September is a transition time for many year round residents ofMartha’s Vineyard. For me, I begin working with the Cross Country Team at the high school while trying to maintain a viable practice at my business. It has proven to be a manageable feat, but trying, to say the least. Between the physical demands of training on my own as well as with the team and the time issues scheduling clients around meets and practices, it gets quite stressful. Each serves as a piece in my life that I find integral to remain part of the island community, so I continue the balancing act year after year.

As the days grow shorter and the calls in the office less frequent, I begin to chip away at all of the tasks that have been neglected during the hectic summer season; the bills and papers on my desk will slowly be filed, the yard will eventually be manicured in time for the fall, trips off island will re-stock the cupboard with Trader Joe’s goodies, and my car will finally pass inspection for another year.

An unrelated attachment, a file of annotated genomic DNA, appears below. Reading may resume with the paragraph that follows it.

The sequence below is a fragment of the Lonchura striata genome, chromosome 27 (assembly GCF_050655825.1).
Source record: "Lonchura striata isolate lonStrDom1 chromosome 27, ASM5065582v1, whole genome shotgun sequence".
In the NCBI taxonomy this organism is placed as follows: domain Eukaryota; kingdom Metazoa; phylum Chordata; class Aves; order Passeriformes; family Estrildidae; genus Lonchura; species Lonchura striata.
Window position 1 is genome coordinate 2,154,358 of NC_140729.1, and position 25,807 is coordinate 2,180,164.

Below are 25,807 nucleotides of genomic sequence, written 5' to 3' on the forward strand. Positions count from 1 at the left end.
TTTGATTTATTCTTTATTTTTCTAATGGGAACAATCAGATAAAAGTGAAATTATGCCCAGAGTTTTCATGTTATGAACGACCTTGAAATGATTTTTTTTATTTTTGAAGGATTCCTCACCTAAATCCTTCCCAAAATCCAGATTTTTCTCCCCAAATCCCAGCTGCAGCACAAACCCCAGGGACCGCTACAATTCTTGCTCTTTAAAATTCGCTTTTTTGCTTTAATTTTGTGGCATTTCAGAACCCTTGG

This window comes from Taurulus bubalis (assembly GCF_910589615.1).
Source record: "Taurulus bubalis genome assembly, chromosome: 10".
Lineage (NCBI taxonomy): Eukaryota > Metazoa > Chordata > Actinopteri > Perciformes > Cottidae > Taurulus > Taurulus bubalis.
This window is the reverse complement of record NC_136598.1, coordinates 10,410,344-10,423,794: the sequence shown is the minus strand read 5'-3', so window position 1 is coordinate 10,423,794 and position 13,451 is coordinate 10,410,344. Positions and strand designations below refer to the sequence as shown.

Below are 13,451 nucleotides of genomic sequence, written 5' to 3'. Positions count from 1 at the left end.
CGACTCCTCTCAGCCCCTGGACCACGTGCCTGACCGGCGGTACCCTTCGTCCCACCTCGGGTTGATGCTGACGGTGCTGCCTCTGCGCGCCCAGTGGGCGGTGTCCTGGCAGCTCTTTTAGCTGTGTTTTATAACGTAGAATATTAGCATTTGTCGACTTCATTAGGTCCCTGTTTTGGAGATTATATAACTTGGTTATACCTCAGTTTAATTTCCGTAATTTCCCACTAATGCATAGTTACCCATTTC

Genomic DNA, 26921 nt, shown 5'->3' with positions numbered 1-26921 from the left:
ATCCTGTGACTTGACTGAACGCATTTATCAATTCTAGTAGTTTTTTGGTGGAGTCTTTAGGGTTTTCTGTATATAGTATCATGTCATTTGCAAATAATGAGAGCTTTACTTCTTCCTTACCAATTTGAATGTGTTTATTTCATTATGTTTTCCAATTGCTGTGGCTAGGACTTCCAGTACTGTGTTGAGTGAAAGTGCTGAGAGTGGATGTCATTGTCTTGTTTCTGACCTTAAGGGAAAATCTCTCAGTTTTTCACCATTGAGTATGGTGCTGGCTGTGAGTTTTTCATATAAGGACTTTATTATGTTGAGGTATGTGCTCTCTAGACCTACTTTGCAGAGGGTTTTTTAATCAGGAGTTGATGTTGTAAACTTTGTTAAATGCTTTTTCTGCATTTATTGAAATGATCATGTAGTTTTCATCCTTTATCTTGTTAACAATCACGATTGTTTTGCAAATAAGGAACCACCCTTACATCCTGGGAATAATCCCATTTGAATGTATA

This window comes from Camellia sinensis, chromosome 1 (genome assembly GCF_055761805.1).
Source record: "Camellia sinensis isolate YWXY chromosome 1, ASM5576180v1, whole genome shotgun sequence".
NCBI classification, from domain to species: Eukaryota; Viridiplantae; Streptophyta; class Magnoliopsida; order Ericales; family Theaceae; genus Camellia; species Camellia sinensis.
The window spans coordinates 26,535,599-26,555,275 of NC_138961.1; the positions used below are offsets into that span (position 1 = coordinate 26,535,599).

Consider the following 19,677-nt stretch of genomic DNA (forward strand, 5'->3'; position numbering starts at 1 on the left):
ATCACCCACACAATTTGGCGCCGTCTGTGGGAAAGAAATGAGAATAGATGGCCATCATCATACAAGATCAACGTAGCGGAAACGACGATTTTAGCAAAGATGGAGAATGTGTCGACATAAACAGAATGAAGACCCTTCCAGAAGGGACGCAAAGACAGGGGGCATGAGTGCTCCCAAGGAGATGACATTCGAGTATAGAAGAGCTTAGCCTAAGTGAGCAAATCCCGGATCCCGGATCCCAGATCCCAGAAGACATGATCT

When the last of the seasonal stores close onMain Street, the last of the leaves fall from the trees, and the ferry schedule shows only Vineyard Haven as being open, I can finally consider the season to have been declared “over” for this calendar year. Many stores will close not only for the season, but the space will become available for the next starry-eyed dreamer to open the store they always dreamed of. Then they too can join the ranks of business owners that spend endless days trying to keep not only their professional dreams alive, but also their threads of sanity intact until the end of the season. Only then will they be able to take a deep breath and determine if it is all worth they effort.